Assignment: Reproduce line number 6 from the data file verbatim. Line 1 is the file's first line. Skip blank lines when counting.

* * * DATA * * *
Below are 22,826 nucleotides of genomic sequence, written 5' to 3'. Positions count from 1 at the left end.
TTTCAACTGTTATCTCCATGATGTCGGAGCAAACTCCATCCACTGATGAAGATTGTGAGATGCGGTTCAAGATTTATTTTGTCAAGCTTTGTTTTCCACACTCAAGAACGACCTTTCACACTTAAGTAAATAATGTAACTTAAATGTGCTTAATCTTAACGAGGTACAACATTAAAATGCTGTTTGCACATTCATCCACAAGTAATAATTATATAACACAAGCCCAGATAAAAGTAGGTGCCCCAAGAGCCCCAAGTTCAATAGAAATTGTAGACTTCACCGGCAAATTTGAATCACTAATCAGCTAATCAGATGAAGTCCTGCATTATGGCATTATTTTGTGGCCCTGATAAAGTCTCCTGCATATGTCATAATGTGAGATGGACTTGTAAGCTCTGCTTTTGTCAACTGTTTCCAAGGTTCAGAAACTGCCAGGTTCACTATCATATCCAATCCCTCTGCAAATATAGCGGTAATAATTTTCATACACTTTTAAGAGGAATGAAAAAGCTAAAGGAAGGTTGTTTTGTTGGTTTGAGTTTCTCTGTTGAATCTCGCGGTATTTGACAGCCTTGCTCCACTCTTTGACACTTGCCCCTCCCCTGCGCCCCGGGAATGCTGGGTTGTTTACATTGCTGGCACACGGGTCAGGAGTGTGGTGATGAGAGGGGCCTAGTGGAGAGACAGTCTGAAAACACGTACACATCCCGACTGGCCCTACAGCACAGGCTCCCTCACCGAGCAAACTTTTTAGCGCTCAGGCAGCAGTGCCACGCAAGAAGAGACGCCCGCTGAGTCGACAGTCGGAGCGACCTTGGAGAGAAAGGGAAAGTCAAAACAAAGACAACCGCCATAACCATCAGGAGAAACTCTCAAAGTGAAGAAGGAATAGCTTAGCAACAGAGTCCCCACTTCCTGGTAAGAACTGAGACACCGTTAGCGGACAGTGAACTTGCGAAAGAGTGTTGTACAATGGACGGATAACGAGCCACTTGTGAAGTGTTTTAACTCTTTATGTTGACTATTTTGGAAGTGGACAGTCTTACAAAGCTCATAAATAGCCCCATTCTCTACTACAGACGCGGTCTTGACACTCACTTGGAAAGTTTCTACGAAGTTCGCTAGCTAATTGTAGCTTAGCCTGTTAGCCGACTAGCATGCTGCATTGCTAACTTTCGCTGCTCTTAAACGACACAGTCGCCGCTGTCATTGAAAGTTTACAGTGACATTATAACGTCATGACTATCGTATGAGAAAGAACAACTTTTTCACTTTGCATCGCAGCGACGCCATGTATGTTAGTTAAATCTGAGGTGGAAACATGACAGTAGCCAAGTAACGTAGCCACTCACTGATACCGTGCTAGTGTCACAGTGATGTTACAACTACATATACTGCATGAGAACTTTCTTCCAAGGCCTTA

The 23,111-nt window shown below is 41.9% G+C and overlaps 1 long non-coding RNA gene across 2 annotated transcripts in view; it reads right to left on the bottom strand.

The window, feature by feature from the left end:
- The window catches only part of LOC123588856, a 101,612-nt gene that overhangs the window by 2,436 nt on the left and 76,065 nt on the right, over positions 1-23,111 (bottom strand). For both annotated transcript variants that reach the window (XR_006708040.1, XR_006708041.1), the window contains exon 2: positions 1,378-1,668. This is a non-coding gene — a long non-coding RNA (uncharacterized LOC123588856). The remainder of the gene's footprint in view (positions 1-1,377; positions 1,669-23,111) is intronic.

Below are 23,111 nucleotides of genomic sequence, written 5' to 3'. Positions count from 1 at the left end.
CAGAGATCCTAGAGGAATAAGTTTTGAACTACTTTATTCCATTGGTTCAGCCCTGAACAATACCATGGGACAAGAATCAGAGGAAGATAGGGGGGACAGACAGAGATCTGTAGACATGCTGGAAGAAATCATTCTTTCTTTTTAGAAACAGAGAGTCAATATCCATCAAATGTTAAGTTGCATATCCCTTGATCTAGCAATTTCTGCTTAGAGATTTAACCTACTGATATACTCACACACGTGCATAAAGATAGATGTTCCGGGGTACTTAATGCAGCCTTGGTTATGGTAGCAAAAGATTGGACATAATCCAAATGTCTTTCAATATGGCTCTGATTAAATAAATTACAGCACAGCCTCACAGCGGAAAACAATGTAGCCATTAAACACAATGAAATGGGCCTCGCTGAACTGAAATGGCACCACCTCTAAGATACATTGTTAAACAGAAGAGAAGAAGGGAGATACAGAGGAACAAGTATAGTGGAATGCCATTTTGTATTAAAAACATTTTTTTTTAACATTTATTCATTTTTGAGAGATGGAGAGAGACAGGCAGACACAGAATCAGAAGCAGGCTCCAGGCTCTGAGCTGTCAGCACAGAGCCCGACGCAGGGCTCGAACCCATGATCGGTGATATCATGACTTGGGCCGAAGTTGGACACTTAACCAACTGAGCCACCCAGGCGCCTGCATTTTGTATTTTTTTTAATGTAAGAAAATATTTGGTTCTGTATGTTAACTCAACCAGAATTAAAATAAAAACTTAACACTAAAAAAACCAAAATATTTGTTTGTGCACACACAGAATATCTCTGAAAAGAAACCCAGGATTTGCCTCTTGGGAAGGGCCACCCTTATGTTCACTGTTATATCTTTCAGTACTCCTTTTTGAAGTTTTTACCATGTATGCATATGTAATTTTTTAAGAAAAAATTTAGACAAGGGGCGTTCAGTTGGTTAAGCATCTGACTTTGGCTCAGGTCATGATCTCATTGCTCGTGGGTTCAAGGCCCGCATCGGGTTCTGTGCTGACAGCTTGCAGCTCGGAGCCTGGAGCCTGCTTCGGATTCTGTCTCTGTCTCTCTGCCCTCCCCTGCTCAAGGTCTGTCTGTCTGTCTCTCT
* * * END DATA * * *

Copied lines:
Below are 23,111 nucleotides of genomic sequence, written 5' to 3'. Positions count from 1 at the left end.